On Sep 13, 11:03 am, Stathis Papaioannou <stath...@gmail.com> wrote: > On Tue, Sep 13, 2011 at 6:16 AM, Craig Weinberg <whatsons...@gmail.com> wrote: > > Water molecules aren't necessarily dumb, and they don't necessarily > > 'form a wave'. A wave is just one sensorimotive interpretation of what > > water or other kinds of matter in certain states do. It is how we > > perceive a class of events related to those classes of substance. > > There is no actual waveness that physically exists - it's a pattern > > recognition that insists in how we make sense of our perceptual niche > > of the universe. > > > To say that complex things can result from very simple rules is true > > enough, but it's circular reasoning that distracts from the relevant > > questions: What are 'rules' and where do they come from? How are they > > enforced? Why would there be a difference between simple and complex > > to begin with and what makes one lead to the other but not the other > > way around? > > The rules are at bottom the laws of physics.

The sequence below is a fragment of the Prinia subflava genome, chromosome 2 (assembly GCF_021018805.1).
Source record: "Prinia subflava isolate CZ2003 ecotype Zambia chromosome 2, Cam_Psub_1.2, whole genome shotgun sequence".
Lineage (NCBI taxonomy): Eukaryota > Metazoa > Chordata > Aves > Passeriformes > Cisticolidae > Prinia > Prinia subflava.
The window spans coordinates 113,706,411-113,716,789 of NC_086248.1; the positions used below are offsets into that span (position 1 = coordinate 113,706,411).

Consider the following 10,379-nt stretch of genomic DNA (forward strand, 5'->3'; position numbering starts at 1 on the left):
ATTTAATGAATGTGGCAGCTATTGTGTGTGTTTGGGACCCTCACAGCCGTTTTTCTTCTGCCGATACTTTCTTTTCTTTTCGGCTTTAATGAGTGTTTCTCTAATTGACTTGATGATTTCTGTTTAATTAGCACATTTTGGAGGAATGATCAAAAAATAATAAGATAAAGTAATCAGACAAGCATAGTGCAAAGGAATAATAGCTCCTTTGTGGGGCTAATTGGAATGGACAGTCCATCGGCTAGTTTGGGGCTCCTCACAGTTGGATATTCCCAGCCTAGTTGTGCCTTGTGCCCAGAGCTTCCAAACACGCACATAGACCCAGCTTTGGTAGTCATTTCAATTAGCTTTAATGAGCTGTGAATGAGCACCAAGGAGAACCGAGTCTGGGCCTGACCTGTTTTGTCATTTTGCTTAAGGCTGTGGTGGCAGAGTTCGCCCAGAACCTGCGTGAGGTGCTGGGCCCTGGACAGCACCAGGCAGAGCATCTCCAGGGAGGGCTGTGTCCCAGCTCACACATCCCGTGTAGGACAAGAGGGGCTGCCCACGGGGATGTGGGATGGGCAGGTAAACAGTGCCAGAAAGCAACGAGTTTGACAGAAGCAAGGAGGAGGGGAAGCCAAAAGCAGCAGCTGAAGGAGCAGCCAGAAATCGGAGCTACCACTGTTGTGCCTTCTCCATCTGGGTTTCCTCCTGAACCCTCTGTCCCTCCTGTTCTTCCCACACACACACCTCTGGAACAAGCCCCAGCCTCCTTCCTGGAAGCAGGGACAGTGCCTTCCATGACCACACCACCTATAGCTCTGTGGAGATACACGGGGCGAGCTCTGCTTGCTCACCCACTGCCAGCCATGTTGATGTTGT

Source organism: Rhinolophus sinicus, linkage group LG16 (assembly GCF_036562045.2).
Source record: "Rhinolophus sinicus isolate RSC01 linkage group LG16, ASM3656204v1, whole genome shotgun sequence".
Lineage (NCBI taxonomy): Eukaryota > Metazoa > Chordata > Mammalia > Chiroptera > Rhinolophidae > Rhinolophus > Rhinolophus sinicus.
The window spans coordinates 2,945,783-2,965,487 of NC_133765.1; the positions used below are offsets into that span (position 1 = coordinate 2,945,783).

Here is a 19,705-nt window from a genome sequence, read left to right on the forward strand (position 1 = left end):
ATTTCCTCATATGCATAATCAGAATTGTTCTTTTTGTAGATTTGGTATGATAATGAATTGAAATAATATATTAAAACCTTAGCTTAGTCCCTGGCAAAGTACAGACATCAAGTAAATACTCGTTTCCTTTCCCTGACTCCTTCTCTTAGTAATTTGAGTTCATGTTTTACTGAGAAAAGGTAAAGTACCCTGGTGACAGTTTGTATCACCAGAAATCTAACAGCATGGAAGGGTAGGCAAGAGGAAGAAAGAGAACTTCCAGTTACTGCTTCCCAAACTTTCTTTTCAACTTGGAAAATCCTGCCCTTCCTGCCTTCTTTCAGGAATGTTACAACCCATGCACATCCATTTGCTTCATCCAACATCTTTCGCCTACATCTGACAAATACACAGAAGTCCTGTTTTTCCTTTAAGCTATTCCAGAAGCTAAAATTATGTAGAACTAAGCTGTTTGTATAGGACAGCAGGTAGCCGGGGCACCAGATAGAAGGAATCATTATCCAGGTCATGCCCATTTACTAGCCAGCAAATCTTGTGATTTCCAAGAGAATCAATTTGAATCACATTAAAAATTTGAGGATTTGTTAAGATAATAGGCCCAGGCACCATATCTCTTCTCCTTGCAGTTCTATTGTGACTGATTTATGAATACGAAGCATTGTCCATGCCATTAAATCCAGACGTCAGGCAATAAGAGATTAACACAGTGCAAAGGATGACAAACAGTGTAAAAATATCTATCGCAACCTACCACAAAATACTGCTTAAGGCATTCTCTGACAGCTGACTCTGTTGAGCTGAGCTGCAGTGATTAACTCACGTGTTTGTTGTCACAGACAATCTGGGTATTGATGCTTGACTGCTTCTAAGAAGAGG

That doesn't mean anything. The laws of physics are the rules. That's why I say it's circular reasoning. I ask you what is a rule, and you say it's at the bottom of laws, but laws are just another word for rule. There is no bottom, because there's nothing there. It's an intellectual construct. > How they are enforced is > not directly relevant to this discussion (although it is something > discussed on this list in the past) To me this clearly means "Pay no attention to the man behind the curtain." > we just need to know that things > fall down rather than up, and that the force on them is proportional > to their mass and inversely proportional to the distance between them > and the centre of the Earth. No, that's just what you need to know. I need to know what up and down are, what's a force made of, what is proportionality and inverseness made of and where does it come from. I think that my model provides a sound basis from which to examine those questions scientifically. All of those questions that 'we' don't need to know the answers to. > If you believe that such laws are due to > the Earth having a certain basic consciousness there is no evidence > for this, but even if it's true it doesn't change the argument, which > is that the behaviour of the brain and every other object in the > universe can in theory be predicted if the simple rules are > understood. So the behavior of the Taj Mahal's construction can be predicted if the simple rules of bricklaying are understood. Wherever there are bricks there will be Taj Mahals eventually?? Not compelling intuitively. No evidence. Just a radical overconfidence in theoretical methods. >A computer whether it has any consciousness or not is not > aware of the complex behaviour it is modelling, and the neurons in the > brain are the same. I agree with that. So what is aware of the complexity? > > Asking why simple leads to complex rather than the other way around is > not a very meaningful question. Announcing that a question isn't meaningful is not a very meaningful response. > One apple is simple; two apples is > more complex. More complex to who? Does a second apple make the first apple any more complex? >Two apples show behaviour not immediately obvious from > the one apple. For example, they attract each other slightly and move > towards each other as a result. You could say that this behaviour is > due to the system of apples, not the apples alone, but this is just > semantics. What the pair of apples do is contained in the knowledge we > have about the components of the system: their mass, shape, the > gravitational constant, the mass of the Earth, the apples' distance > from the centre of the earth, the composition and elasticity of the > table they are sitting on. If we know all these things we can predict > how the system will behave. All of which has nothing to do with what makes an apple an apple. What predicts how the apple will taste? What predicts whether the apple will be someone's favorite fruit? You're just avoiding the question of what complexity actually is and spiraling off into repeating the same 19th century bunk materialism argument that 1+1 must = rich Corinthian leather sooner or later. >It makes no difference if the apples or > the system of apples are conscious: they still do exactly what the > physical laws say they should do. There are no actual physical laws. There are only our observations of the patterns we can observe which share physical characteristics. The idea of 'laws' is a way to understand how the universe makes sense, but there aren't ghostly metaphysical police departments making sure that matter does one thing and not another. If we only pay attention to physical phenomena, then we have nothing to say about subjectivity. Physics doesn't predict comedy or tragedy. That doesn't mean that comedy and tragedy are illusions or magic. It just means they are a different kind of phenomena than a billiard ball or many many billiard balls. > There is no downward influence from > the system on the apples, for that would appear as magic, and we don't > see apples behaving magically. If we had never seen an apple tree grow out of the ground from a seed, then it would be indistinguishable from magic as far as any physical computation would anticipate. There is downward influence on everything. The planet affects weather, weather affects crops, crops affect our diet, diet affects civilization, civilization affects domestication, domestication affects our diet and health, health effects our consciousness, consciousness effects what we decide to eat, etc etc. Each link contributes upward and downward influence. The further the influence is from our perceptual-relativistic niche, the more is seems deterministic and mathematical. The closer it is to our native subjective frame of reference, the more we perceive it to be natural, living, familiar, and finally...us. > > >> If you are non-deterministic, > >> then nothing determines what you do and you are a slave to the roll of a > >> die. > > > Only if you a priori eliminate the possibility of free will and sense. > > Then you are left with the options that make no sense and have no free > > will. > > If it isn't deterministic, it's random. Says who? Is your opinion on this determined for you or is it random? What is determining it if not you? Have you no control of it whatsoever? >There aren't any other > possibilities. Oh, well if you put it scientifically like that... As long as we're at it, can we state that arguments from authority are the basis of scientific curiosity? How about 'Ignorance is strength.'? >Some incompatibilist believers in free will are happy > with randomness as the source of their freedom. Compatibilists say the > opposite: if your decisions are determined then you are free in that > you do what you want to do, and what you want to do depends on what > sort of person you are and what your experiences have been; whereas if > you decisions are random they are not based on anything. What if your decisions are based upon your own choices which arise out of experience, randomness, and actual, legitimate, personal volition. You know, exactly how it has always seems when we're not actively struggling to disprove it with tortured reasoning and sophistry. > > > If you select the "Gosper Glider > >> Gun" and set speed to fast, you can see the infinite creation of apparently > >> self-motivated gliders, which travel forever based on the very simple rules > >> of the game. > > > Actually when I try it that way it goes into a loop after a few > > seconds. What you're not able to see is that these 'patterns' are > > products of our pattern recognition. We project the sense of progress > > onto the pixels. There is no objective pattern there at all. Each > > pixel is a meaningless bit turning on or off in isolation. It doesn't > > even know it's a bit, it's just synched electromagnetic changes in > > semiconductors and a monitor. > > That's right. And the same goes for everything else: the components of > the system don't know what's going on, but they create the pattern > anyway. It takes an observer to interpret the pattern as a pattern. So far so good. > Conscious beings are unusual in that they are their own observer. They > do something, notice that they do it, and this feeds back on their > behaviour. I agree with that too. However in order to 'notice' anything, you have to have awareness of some kind to begin with. Consciousness is an awareness of awareness. Awareness itself has to have the property of being able to feed back on itself. A ping pong ball does not have that property, nor do a trillion ping pong balls in a giant box. > > > Why is that 'simply'? How do you get 'pieces' to 'interact' and obey > > 'rules'? The rules have to make sense in the particular context, and > > there has to be a motive for that interaction, ie sensorimotive > > experience. > > It doesn't add anything to physics to say that all interactions are > due to "sensorimotive experience" which can't itself be measured. We > may as well say it is all due to God and God can't be measured. Sensorimotive experience can be measured. You just might need to put things into your brain to do it. The point is not to add to physics, it's to expand physics so that it encompasses the full phenomenology of the actual cosmos. > > >> > > >> What? A ligand-activated ion channel opens because it is a protein > >> > > >> which changes its shape when a small molecule, the neurotransmitter, > >> > > >> lodges in one of its nooks and changes the protein's shape by > >> > > >> pushing > >> > > >> and pulling at it. If this doesn't happen then the ion channel won't > >> > > >> open. > > >> > > > But those neurotransmitters won't be present unless the high level > >> > > > experience which is associated with their presence is transpiring. > >> > > > You > >> > > > can fake it - you can fool the ion channel with drugs, but you can > >> > > > also manipulate the some kinds of neurotransmitter release using only > >> > > > your thoughts. > > >> > > No, no, no, you can't. Your thoughts supervene on a chain of physical > >> > > events. > > >> > My thoughts *are* the chain of physical events. They determine them > >> > and are determined by them. > > I thought you said your thoughts are *not* the chain of physical > events. If they are, then they can be predicted to the extent that the > physical events can be predicted. They are not the *result* of physical events, but they are embodied by physical events. The brain as a whole is made of a zillion micro physical effects. The experience of a person as a whole is made of a zillion sensorimotive micro experiences. They do not correlate one to one, a thought to a neuron firing or a neurotransmitter molecule to a feeling, but are instead complementary expressions of the overall phenomena. Like a pattern of pits on a CD and a song correlate to a common sense, the pits themselves are not translatable into a song without a living human psyche to listen to it being played on a CD player. > > >> Craig, can you tell me if you disagree with the following description of > >> physical supervience: > > >> "To give a somewhat simplified example, if psychological properties > >> supervene on physical properties, then any two persons who are physically > >> indistinguishable must also be psychologically indistinguishable; or > >> equivalently, any two persons who are psychologically different (e.g., > >> having different thoughts), must be physically different as well. > >> Importantly, the reverse does not follow (supervenience is not symmetric): > >> even if being the same physically implies being the same psychologically, > >> two persons can be the same psychologically yet different physically: that > >> is, psychological properties can be multiply > >> realized<http://en.wikipedia.org/wiki/Multiple_realizability>in > >> physical properties." > > > Yes because it assumes that there is a such thing as two persons who > > are physically or mentally indistinguishable. Even one person is not > > indistinguishable from themselves from moment to moment. Do they have > > the same eyebrow mites crawling around their face? Do they have the > > same quadrillion bacteria in their gut (http://en.wikipedia.org/wiki/ > > Gut_flora)? > > No, it doesn't assume that, read it carefully. If I say "two things > that have identical structure have identical mass" that doesn't assume > that there are in fact two things with identical structure. 'two things that have identical structure' doesn't mean that you are talking about 'two things with identical structure'? > > They aren't. The sensorimotive experience of thought correlates to > > electromagnetism (as time correlates to space and entropy to > > significance) but they are not interchangeable. They are two different > > existential ontologies that share a third essential ontology. > > >> and we understand electromagetism > >> extremely well, it is perhaps our most solid and best verified of theories > >> ( > >> seehttp://en.wikipedia.org/wiki/Quantum_electrodynamics), then what in > >> theory would prevents us from predicting exactly what a particular brain > >> would do in any possible circumstance? > > > We understand the what and the how of electromagnetism, but to predict > > what a brain would do you need to understand the who and the why of > > sensorimotive perception. With only half the picture, you only get > > half of the predictive power. > > So again, as I have said many times and you deny, you are invoking > magic. Electromagnetism is a physical phenomenon that can be measured > and modelled. Electromagnetism is the physical end of a phenomenon that we have partially modeled. >If it drives the brain then the behaviour of the brain > can be measured and modelled. We have only measured and modeled the most primitive, literal examples of electromagnetism. We have not yet scratched the surface of how it scales up to human perception. >But if there is something else, not > being electromagnetism or any other measurable physical force, driving > the brain the brain will behave in ways contrary to science, and this > should be observable and widely known. That would be true if I were an idiot and had not considered that already many times. I get what you're saying. You don't understand what I'm saying. Unfortunately that means it's up to you to understand me if you care to. > > > If the electron truly were simple, and it had only simple physical > > functions, then it would disqualify the mind from existing. Nothing > > about the physical functions of the brain, neurons, or electrons we > > observe suggest the existence of a mind. > > It's no better to say the electron contains a bit of consciousness > that it is to say consciousness results from the electron's > interactions, the functionalist position. Then that means it's no worse either? It makes a difference because the functionalist position is a wild goose chase for the Philosopher's Stone of a formula for exporting our consciousness into inanimate objects. My way explains why light and life and awareness seem elusive to us and unlike other material processes. > > >> An fMRI could not, but a model of your brain and surrounding environment at > >> the level of QED could, unless you think QED is wrong. > > > Another false dichotomy. If someone in my surrounding environment > > looks at me a certain way, my perception of that presents me with > > feelings and possibilities for interpretations of the look and the > > feelings. QED has no capacity to address phenomena like that and > > therefore fails spectacularly at predicting what I'm going to be > > thinking of, yet does not make QED 'wrong'. > > QED and other physical theories are either wrong or magic is occurring > if neurons fire in a way that cannot be predicted. I don't know why you keep wanting to hear the same objection over and over, but what you're saying is completely bogus. It's no different from saying that if understanding how a TV set works doesn't predict the winner of the Super Bowl ten years in advance, then there must be magic occurring. > > >> > This view of the psyche as being the inevitable result of sheer > >> > biochemical momentum is not even remotely plausible to me. > > >> Why? > > > Because it doesn't take into account that there is an experience > > associated with the psyche which is dynamically changing the > > biological momentum from the top down from moment to moment. > > But there is no evidence for this over decades of meticulous > biological research. Are you saying there is no evidence that we can manipulate our own brain chemistry consciously? Since emotions are essentially (but not existentially) the same thing as physical events in the brain, if you assume that the physical events are primary, then your study will reflect that. When a person decides to think about something that is associated with a certain emotion, neurotransmitter events takes place in the brain (in different regions, some simulataneously, some in chain reactions). There is no evidence to suggest that the neurotransmitters in the patients brain could cause the doctors brain to suggest to the patient that they think of something which would precipitate that brain event or emotion. We are not just biochemical puppets. Our biochemistry responds to our feelings and thoughts as well as causing us to respond to it's collective experiences and conditions. I don't see how you can deny that with any sincerity. > > >> If the atoms always follow these laws, and we can come to know these laws, > >> then in principle a computer programmed to follow these laws can tell us > >> how > >> a particular arrangement of atoms will evolve over time. Do you agree with > >> this? > > > No. If bricks always follow certain laws, and we can come to know > > these laws, then in principle a computer programmed to follow these > > laws can tell us how a particular pile of bricks will be assembled > > over time. Do you agree with that? Can you detect the blueprint of a > > future Taj Mahal from the mechanics of how random stones fit together? > > Human consciousness is a specific Taj Mahal of sensorimotive- > > electromagnetic construction. The principles of it's construction are > > simple, but that simplicity includes both pattern and pattern > > recognition. Without one, the other cannot exist and without both > > there can be no evolution of patterns. > > Then you are saying that the atoms do *not* always follow physical > laws. If they did, we would be able to predict their behaviour. No. That's what you're saying. I'm saying that physical laws are observations about simple, literal, objective phenomena. Not everything can be addressed meaningfully by the laws of physics. It's not a universal tool of understanding, it has a specific, limited efficacy. If we understand what physicality actually is, and what makes it possible to even consider the idea of anything other than physicality, then we could realize that predictibility is one of the qualities which diminishes the more you look at the other end of the continuum of sense. Matter acts predictably on the outside, less so on the inside. > > >> But you said earlier that no violations of physics occur. Are you saying > >> that physical systems themselves are unpredictable? > > > All systems have a physical side, but predictions based upon purely > > physical observations are limited to results which include only > > physical outcomes. The closer you get to your own frame of reference, > > the less predictable and more subjective it appears to be. Physics is > > relative to what you are. It's perception. > > So physical considerations will give the purely physical outcome of a > system such as a brain? That's what I have been asking all along. It > isn't possible to look at a physical system and deduce the presence > and nature of its consciousness. The brain is too close to our own frame of reference. We know too much about what's going on from the inside view to be able to predict to any meaningful degree of precision. We can predict generally how a healthy brain should function, but not the idiosyncratic patterns of how any particular person's brain will function over time. If you could predict how the person's life will go minute by minute, then sure, you could get a pretty good idea, but then you have to predict the entire universe. > > >> Our model of how electrons behave and interact has predicted the anomalous > >> magnetic dipole moment of the electron and the prediction agrees with > >> empirical measurement to 10 significant figures. > > > That very success is part of the problem. It blinds us to the aspects > > of reality which are not related to physical dynamics of matter in > > space. We have an awesome hammer so everything looks like a nail to > > us. > > But it does predict the trajectory of matter in space? Sure, if it's just on the general level of 'matter'. If you want to predict the trajectory of a serotonin molecule in a brain, you might need to know what a person is thinking about. Serotonin in a brain acts differently than serotonin by itself in a vacuum. There is nothing in the molecular structure of serotonin which indicates that it should have a role in something like a human brain. What is meaningful about serotonin cannot be described in purely in terms of it being a bonded group of atoms. It's a physical agent but it's also a chemical, biological, and neurological agent. > > You can't have it both ways. Either the brain follows physical laws > and its behaviour is predictable or it does not follow physical laws > and it's behaviour is magical. You can have it a third way. The brain has behaviors which can be described adequately with physical observation, and it has behaviors which can only be described meaningfully in other ways. Craig -- You received this message because you are subscribed to the Google Groups "Everything List" group. To post to this group, send email to firstname.lastname@example.org. To unsubscribe from this group, send email to everything-list+unsubscr...@googlegroups.com. 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